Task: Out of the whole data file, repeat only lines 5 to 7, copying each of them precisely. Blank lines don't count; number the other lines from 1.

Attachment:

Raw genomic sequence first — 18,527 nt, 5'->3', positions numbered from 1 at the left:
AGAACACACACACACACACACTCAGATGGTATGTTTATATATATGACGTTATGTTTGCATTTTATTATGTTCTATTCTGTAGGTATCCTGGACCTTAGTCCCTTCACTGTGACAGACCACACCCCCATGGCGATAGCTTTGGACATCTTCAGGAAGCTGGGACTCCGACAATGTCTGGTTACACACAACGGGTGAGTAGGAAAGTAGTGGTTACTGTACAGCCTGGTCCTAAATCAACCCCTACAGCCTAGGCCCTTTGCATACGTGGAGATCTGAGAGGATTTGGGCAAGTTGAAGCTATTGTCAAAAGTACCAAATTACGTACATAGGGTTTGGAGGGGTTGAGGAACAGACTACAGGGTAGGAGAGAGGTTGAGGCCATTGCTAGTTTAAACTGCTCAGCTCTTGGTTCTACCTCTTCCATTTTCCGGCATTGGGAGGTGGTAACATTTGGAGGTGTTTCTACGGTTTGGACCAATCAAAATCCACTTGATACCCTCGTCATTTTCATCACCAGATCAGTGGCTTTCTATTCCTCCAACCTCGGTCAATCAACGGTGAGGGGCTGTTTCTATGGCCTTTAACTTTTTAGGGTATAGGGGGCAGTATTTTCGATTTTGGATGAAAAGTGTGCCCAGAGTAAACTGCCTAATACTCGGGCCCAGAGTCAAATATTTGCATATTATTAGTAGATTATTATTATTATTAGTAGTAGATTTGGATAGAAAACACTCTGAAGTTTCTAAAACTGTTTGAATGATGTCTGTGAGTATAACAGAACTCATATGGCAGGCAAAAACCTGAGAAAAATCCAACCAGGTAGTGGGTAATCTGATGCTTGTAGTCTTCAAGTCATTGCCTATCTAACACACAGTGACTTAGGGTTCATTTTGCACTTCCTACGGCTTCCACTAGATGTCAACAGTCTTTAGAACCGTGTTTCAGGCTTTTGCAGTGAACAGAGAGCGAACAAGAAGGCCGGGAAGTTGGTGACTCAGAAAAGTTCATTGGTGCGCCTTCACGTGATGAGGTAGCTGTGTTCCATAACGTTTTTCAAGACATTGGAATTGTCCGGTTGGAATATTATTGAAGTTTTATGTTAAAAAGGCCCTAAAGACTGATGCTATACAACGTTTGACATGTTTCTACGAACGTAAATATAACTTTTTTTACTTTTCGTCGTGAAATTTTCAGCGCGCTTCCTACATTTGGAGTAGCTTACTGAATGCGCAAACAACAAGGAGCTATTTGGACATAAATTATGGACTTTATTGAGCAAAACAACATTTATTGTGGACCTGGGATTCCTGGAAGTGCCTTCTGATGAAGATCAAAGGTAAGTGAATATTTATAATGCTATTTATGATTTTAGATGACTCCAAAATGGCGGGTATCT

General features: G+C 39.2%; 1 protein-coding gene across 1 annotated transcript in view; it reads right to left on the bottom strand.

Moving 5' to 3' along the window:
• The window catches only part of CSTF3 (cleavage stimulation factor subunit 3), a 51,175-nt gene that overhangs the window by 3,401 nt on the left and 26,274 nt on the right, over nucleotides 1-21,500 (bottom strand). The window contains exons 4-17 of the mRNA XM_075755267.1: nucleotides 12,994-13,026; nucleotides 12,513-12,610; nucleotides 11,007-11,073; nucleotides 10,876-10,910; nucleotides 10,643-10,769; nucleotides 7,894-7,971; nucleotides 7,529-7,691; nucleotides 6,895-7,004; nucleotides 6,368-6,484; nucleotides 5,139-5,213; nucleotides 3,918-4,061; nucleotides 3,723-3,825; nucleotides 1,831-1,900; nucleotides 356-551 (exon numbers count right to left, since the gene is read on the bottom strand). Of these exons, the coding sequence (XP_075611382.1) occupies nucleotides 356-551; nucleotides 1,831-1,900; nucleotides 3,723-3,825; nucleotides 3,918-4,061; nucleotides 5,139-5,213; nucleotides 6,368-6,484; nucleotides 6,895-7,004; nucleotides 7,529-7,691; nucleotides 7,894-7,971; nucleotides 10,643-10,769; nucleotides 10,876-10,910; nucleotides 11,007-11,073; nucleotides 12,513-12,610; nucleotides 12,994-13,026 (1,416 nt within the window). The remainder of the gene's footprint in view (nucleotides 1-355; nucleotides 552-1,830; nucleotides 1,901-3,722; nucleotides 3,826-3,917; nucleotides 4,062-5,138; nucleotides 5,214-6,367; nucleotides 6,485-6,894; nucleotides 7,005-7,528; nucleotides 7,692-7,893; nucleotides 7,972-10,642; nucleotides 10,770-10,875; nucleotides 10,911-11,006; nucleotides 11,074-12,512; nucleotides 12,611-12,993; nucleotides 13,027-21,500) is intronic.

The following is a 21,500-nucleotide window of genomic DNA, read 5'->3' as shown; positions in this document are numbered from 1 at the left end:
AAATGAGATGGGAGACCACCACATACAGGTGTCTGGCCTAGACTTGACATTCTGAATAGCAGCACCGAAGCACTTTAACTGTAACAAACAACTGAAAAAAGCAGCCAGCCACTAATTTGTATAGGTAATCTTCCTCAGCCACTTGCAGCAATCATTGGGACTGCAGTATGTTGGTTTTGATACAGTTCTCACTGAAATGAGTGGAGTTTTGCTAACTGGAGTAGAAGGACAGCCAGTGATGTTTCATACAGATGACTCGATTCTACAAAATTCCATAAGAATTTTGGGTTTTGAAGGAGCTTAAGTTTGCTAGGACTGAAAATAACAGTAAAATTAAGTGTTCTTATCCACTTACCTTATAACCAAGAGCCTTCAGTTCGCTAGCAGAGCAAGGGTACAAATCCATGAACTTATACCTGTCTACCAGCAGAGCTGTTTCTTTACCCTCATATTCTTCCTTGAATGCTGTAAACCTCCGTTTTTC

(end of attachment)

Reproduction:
• The window catches only part of CSTF3 (cleavage stimulation factor subunit 3), a 51,175-nt gene that overhangs the window by 3,401 nt on the left and 26,274 nt on the right, over nucleotides 1-21,500 (bottom strand). The window contains exons 4-17 of the mRNA XM_075755267.1: nucleotides 12,994-13,026; nucleotides 12,513-12,610; nucleotides 11,007-11,073; nucleotides 10,876-10,910; nucleotides 10,643-10,769; nucleotides 7,894-7,971; nucleotides 7,529-7,691; nucleotides 6,895-7,004; nucleotides 6,368-6,484; nucleotides 5,139-5,213; nucleotides 3,918-4,061; nucleotides 3,723-3,825; nucleotides 1,831-1,900; nucleotides 356-551 (exon numbers count right to left, since the gene is read on the bottom strand). Of these exons, the coding sequence (XP_075611382.1) occupies nucleotides 356-551; nucleotides 1,831-1,900; nucleotides 3,723-3,825; nucleotides 3,918-4,061; nucleotides 5,139-5,213; nucleotides 6,368-6,484; nucleotides 6,895-7,004; nucleotides 7,529-7,691; nucleotides 7,894-7,971; nucleotides 10,643-10,769; nucleotides 10,876-10,910; nucleotides 11,007-11,073; nucleotides 12,513-12,610; nucleotides 12,994-13,026 (1,416 nt within the window). The remainder of the gene's footprint in view (nucleotides 1-355; nucleotides 552-1,830; nucleotides 1,901-3,722; nucleotides 3,826-3,917; nucleotides 4,062-5,138; nucleotides 5,214-6,367; nucleotides 6,485-6,894; nucleotides 7,005-7,528; nucleotides 7,692-7,893; nucleotides 7,972-10,642; nucleotides 10,770-10,875; nucleotides 10,911-11,006; nucleotides 11,074-12,512; nucleotides 12,611-12,993; nucleotides 13,027-21,500) is intronic.

The following is a 21,500-nucleotide window of genomic DNA, read 5'->3' as shown; positions in this document are numbered from 1 at the left end:
AAATGAGATGGGAGACCACCACATACAGGTGTCTGGCCTAGACTTGACATTCTGAATAGCAGCACCGAAGCACTTTAACTGTAACAAACAACTGAAAAAAGCAGCCAGCCACTAATTTGTATAGGTAATCTTCCTCAGCCACTTGCAGCAATCATTGGGACTGCAGTATGTTGGTTTTGATACAGTTCTCACTGAAATGAGTGGAGTTTTGCTAACTGGAGTAGAAGGACAGCCAGTGATGTTTCATACAGATGACTCGATTCTACAAAATTCCATAAGAATTTTGGGTTTTGAAGGAGCTTAAGTTTGCTAGGACTGAAAATAACAGTAAAATTAAGTGTTCTTATCCACTTACCTTATAACCAAGAGCCTTCAGTTCGCTAGCAGAGCAAGGGTACAAATCCATGAACTTATACCTGTCTACCAGCAGAGCTGTTTCTTTACCCTCATATTCTTCCTTGAATGCTGTAAACCTCCGTTTTTC